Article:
Agricultural economics refers to economics as it relates to the "production, distribution and consumption of [agricultural] goods and services".WEB,weblink Agricultural Economics, University of Idaho, 16 April 2013, yes,weblink" title="web.archive.org/web/20130401181613weblink">weblink 1 April 2013, Combining agricultural production with general theories of marketing and business as a discipline of study began in the late 1800s, and grew significantly through the 20th century.WEB,weblink 4, Agricultural Economics: A Brief Intellectual History, Runge, C. Ford, June 2006, 16 September 2013, Center for International Food and Agriculture Policy, no,weblink" title="web.archive.org/web/20131021133005weblink">weblink 21 October 2013, dmy-all, Although the study of agricultural economics is relatively recent, major trends in agriculture have significantly affected national and international economies throughout history, ranging from tenant farmers and sharecropping in the post-American Civil War Southern United StatesWEB,weblink Tenant Farming and Sharecropping, Encyclopedia of Oklahoma History and Culture, Oklahoma Historical Society, Conrad, David E., 16 September 2013, yes,weblink" title="web.archive.org/web/20130527204119weblink">weblink 27 May 2013, dmy-all, to the European feudal system of manorialism.BOOK,weblink Medieval Castles, Greenwood Publishing Group, Stokstad, Marilyn, 978-0-313-32525-0, 2005, 17 March 2016, no,weblink 17 November 2016, dmy-all, In the United States, and elsewhere, food costs attributed to food processing, distribution, and agricultural marketing, sometimes referred to as the value chain, have risen while the costs attributed to farming have declined. This is related to the greater efficiency of farming, combined with the increased level of value addition (e.g. more highly processed products) provided by the supply chain. Market concentration has increased in the sector as well, and although the total effect of the increased market concentration is likely increased efficiency, the changes redistribute economic surplus from producers (farmers) and consumers, and may have negative implications for rural communities.JOURNAL, Sexton, R. J., 2000, Industrialization and Consolidation in the US Food Sector: Implications for Competition and Welfare, American Journal of Agricultural Economics, 82, 5, 1087–1104, 10.1111/0002-9092.00106, File:1846 - Anti-Corn Law League Meeting.jpg|thumb|left|In 19th century Britain, the protectionist Corn Laws led to high prices and widespread protest, such as this 1846 meeting of the Anti-Corn Law LeagueAnti-Corn Law LeagueNational government policies can significantly change the economic marketplace for agricultural products, in the form of taxation, subsidies, tariffs and other measures.WEB,weblink How Do Agricultural Policy Restrictions to Global Trade and Welfare Differ across Commodities?, Lloyd, Peter J., Croser, Johanna L., Anderson, Kym, Policy Research Working Paper #4864, The World Bank, 16 April 2013, March 2009, 2–3, no,weblink 5 June 2013, dmy-all, Since at least the 1960s, a combination of trade restrictions, exchange rate policies and subsidies have affected farmers in both the developing and the developed world. In the 1980s, non-subsidized farmers in developing countries experienced adverse effects from national policies that created artificially low global prices for farm products. Between the mid-1980s and the early 2000s, several international agreements limited agricultural tariffs, subsidies and other trade restrictions.WEB,weblink Do Global Trade Distortions Still Harm Developing Country Farmers?, Anderson, Kym, Valenzuela, Ernesto, World Bank Policy Research Working Paper 3901, April 2006, World Bank, 16 April 2013, 1–2, no,weblink 5 June 2013, dmy-all, However, {{as of|2009|lc=y}}, there was still a significant amount of policy-driven distortion in global agricultural product prices. The three agricultural products with the greatest amount of trade distortion were sugar, milk and rice, mainly due to taxation. Among the oilseeds, sesame had the greatest amount of taxation, but overall, feed grains and oilseeds had much lower levels of taxation than livestock products. Since the 1980s, policy-driven distortions have seen a greater decrease among livestock products than crops during the worldwide reforms in agricultural policy. Despite this progress, certain crops, such as cotton, still see subsidies in developed countries artificially deflating global prices, causing hardship in developing countries with non-subsidized farmers.NEWS,weblink America's $24bn subsidy damages developing world cotton farmers, Kinnock, Glenys, 24 May 2011, 16 April 2013, The Guardian, no,weblink" title="web.archive.org/web/20130906122834weblink">weblink 6 September 2013, dmy-all, Unprocessed commodities such as corn, soybeans, and cattle are generally graded to indicate quality, affecting the price the producer receives. Commodities are generally reported by production quantities, such as volume, number or weight.WEB, Agriculture's Bounty,weblink May 2013, 19 August 2013, no,weblink" title="web.archive.org/web/20130826100413weblink">weblink 26 August 2013, dmy-all,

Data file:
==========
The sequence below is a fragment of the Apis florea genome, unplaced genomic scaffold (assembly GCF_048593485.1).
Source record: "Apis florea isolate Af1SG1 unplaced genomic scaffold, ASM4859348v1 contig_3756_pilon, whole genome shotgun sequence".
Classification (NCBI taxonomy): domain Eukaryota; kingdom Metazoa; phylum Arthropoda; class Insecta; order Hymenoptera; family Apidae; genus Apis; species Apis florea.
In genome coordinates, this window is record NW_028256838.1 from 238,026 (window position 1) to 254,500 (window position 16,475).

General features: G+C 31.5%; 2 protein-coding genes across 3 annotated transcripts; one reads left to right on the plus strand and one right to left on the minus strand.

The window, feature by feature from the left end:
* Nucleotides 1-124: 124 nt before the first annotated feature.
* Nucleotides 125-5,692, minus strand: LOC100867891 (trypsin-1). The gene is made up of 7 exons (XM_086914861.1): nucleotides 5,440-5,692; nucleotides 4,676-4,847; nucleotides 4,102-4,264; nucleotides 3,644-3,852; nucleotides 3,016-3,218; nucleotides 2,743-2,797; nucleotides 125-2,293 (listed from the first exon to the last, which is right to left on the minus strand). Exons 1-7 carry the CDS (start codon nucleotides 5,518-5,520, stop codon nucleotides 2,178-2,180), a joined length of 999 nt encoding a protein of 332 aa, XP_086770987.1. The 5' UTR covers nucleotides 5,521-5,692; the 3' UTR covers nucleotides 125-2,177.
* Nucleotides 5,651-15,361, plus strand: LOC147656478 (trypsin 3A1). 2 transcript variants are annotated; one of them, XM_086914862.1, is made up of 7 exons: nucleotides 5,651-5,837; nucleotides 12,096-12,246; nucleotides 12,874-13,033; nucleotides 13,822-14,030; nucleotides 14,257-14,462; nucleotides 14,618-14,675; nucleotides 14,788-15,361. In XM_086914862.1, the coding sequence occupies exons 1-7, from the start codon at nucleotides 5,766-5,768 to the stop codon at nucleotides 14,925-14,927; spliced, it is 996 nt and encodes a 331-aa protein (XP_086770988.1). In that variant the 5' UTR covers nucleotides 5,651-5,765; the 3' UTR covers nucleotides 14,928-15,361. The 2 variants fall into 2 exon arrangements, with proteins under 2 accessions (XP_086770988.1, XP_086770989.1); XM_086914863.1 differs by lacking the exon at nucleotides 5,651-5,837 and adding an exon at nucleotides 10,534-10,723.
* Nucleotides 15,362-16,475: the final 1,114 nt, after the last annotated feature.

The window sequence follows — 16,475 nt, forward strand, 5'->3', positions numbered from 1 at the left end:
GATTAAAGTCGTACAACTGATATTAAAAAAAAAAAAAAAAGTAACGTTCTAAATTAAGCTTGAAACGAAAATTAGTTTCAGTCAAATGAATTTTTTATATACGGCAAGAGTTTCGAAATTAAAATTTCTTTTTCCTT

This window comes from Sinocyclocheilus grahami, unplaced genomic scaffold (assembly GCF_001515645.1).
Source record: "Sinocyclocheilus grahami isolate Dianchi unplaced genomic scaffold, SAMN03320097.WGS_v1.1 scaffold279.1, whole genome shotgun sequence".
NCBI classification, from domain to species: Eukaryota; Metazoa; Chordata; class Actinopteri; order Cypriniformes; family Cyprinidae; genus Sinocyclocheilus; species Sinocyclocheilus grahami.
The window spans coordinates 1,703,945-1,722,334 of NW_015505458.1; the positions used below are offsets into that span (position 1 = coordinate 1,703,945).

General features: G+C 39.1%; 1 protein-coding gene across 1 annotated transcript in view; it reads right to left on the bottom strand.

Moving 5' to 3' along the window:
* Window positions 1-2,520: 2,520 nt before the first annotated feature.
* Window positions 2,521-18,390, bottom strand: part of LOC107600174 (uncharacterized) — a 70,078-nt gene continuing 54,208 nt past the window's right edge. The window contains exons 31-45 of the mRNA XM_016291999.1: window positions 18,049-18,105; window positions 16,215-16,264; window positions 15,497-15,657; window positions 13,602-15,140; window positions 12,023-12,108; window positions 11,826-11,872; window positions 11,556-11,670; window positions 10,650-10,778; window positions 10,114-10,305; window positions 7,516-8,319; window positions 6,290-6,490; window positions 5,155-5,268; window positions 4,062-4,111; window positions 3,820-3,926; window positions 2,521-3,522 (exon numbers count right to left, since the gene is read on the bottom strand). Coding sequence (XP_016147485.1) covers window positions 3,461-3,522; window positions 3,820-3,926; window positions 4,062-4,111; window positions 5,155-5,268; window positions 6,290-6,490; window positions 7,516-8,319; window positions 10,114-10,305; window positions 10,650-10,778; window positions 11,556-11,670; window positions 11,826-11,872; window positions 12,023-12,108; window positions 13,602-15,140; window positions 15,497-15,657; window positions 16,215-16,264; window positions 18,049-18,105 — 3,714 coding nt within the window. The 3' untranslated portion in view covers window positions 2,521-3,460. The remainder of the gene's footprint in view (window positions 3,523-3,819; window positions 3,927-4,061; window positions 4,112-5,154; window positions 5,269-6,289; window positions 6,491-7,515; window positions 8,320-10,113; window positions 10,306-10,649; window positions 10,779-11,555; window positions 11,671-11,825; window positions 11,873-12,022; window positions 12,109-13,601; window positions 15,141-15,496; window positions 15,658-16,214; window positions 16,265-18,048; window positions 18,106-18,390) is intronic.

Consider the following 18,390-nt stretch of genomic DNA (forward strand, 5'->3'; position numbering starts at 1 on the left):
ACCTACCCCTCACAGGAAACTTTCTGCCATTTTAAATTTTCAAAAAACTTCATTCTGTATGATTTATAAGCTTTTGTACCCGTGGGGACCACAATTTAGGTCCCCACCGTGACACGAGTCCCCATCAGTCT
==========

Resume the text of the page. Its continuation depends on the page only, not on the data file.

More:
Agricultural science